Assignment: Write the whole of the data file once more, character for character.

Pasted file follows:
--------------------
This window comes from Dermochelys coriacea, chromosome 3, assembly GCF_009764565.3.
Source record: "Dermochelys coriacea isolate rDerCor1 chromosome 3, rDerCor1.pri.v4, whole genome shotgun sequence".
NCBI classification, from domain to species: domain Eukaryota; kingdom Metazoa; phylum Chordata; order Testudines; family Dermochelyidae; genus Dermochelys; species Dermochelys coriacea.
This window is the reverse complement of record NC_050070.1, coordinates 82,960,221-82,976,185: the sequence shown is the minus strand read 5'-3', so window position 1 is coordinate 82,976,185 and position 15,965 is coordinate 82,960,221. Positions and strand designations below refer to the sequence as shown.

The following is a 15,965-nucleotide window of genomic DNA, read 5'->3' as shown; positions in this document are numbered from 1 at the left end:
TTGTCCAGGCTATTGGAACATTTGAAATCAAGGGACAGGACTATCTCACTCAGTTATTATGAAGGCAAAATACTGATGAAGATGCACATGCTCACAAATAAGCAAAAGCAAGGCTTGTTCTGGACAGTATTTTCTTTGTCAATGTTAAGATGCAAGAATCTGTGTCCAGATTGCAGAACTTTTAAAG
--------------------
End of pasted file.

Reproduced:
This window comes from Dermochelys coriacea, chromosome 3, assembly GCF_009764565.3.
Source record: "Dermochelys coriacea isolate rDerCor1 chromosome 3, rDerCor1.pri.v4, whole genome shotgun sequence".
NCBI classification, from domain to species: domain Eukaryota; kingdom Metazoa; phylum Chordata; order Testudines; family Dermochelyidae; genus Dermochelys; species Dermochelys coriacea.
This window is the reverse complement of record NC_050070.1, coordinates 82,960,221-82,976,185: the sequence shown is the minus strand read 5'-3', so window position 1 is coordinate 82,976,185 and position 15,965 is coordinate 82,960,221. Positions and strand designations below refer to the sequence as shown.

The following is a 15,965-nucleotide window of genomic DNA, read 5'->3' as shown; positions in this document are numbered from 1 at the left end:
TTGTCCAGGCTATTGGAACATTTGAAATCAAGGGACAGGACTATCTCACTCAGTTATTATGAAGGCAAAATACTGATGAAGATGCACATGCTCACAAATAAGCAAAAGCAAGGCTTGTTCTGGACAGTATTTTCTTTGTCAATGTTAAGATGCAAGAATCTGTGTCCAGATTGCAGAACTTTTAAAG